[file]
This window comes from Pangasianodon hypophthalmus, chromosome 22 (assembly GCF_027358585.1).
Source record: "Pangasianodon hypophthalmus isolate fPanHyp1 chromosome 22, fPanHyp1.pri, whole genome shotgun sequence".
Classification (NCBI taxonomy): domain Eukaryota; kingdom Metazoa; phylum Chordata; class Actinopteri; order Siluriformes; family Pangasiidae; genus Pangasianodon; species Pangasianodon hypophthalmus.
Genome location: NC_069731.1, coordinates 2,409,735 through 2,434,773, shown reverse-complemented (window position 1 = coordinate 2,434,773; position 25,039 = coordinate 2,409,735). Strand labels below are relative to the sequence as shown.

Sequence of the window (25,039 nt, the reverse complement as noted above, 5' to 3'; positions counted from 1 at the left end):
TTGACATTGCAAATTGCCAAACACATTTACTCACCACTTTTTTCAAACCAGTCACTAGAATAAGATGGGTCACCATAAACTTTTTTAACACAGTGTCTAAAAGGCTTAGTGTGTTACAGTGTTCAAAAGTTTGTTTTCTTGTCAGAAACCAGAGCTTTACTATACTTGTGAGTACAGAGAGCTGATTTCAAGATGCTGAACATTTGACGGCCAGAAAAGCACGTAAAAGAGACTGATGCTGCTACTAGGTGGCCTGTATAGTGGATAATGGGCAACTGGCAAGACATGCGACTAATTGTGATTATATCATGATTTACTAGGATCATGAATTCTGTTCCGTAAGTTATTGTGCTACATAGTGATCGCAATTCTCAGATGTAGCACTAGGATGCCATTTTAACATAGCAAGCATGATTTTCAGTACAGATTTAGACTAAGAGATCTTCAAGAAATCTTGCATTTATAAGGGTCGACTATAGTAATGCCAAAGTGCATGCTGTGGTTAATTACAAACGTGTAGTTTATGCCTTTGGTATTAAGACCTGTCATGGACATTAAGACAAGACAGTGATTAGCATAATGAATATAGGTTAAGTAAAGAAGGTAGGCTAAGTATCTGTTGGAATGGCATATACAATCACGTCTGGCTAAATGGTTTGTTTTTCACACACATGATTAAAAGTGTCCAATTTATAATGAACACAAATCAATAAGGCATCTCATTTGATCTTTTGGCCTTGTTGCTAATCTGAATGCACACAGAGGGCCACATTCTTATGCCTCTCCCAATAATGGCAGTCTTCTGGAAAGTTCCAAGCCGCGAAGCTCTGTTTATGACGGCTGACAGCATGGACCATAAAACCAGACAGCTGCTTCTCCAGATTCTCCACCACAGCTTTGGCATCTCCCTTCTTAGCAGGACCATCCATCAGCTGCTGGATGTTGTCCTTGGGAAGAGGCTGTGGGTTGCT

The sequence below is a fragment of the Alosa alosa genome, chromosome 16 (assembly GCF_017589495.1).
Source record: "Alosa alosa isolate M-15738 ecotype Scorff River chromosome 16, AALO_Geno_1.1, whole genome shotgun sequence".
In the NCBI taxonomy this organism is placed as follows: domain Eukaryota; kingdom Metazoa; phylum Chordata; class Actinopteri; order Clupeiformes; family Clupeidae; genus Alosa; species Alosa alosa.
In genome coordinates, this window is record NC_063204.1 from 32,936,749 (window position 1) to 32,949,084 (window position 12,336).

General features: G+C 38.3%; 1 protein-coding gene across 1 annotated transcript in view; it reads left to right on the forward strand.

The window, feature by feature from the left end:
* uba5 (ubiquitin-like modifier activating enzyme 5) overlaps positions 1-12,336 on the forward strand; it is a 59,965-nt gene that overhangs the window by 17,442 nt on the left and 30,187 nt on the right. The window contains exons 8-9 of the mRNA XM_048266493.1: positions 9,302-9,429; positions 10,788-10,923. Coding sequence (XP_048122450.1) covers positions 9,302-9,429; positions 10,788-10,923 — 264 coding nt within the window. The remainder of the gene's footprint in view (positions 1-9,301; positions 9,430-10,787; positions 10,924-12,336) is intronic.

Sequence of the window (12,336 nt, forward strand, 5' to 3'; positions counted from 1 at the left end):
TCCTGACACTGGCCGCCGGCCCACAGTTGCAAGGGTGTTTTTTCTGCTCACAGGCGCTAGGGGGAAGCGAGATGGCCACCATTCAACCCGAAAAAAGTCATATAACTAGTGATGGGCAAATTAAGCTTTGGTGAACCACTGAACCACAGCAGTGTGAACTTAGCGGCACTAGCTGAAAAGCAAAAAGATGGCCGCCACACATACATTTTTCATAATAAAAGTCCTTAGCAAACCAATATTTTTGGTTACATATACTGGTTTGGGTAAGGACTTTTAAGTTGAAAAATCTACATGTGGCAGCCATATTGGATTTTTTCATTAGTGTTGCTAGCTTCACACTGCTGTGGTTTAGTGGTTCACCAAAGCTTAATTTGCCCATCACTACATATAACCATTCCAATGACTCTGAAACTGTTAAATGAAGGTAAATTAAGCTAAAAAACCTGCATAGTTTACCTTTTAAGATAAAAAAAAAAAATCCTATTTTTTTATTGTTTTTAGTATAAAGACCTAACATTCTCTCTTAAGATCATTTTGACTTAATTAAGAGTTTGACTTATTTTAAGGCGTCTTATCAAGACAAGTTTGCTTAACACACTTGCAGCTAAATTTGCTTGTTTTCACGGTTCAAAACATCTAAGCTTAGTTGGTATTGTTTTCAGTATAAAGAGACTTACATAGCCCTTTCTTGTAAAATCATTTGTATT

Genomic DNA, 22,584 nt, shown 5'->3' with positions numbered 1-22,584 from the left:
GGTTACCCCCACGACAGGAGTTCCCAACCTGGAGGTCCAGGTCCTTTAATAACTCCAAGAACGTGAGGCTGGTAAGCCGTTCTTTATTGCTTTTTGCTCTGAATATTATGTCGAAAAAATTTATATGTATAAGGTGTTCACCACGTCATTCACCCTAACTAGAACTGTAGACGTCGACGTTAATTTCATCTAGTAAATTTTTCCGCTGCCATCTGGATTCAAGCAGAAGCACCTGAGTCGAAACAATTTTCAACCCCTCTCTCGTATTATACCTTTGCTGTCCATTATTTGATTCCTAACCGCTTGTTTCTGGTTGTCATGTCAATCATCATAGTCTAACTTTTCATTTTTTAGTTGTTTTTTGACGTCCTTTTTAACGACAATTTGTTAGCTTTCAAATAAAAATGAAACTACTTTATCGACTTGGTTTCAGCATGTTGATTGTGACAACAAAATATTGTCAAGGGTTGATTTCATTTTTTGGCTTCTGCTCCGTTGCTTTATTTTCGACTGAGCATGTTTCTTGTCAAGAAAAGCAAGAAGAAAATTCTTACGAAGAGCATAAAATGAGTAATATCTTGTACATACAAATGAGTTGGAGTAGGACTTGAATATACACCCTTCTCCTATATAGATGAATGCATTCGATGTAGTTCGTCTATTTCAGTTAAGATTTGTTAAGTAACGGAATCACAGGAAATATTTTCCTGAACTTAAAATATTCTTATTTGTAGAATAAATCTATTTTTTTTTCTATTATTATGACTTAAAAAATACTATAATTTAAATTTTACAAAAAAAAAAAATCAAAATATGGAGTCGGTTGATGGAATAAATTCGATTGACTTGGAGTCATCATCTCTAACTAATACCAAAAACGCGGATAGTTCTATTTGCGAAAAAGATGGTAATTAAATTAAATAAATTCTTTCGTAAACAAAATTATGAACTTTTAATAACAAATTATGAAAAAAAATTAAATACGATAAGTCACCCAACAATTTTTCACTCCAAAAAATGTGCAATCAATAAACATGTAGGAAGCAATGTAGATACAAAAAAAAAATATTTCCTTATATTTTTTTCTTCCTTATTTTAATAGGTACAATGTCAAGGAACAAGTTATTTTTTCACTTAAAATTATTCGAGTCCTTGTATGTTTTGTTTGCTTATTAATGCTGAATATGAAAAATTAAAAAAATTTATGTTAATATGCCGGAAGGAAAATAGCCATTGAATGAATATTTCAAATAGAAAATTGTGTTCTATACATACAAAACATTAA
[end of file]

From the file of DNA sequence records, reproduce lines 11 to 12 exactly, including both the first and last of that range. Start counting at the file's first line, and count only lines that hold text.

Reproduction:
General features: G+C 38.3%; 1 protein-coding gene across 1 annotated transcript in view; it reads left to right on the forward strand.

The window, feature by feature from the left end: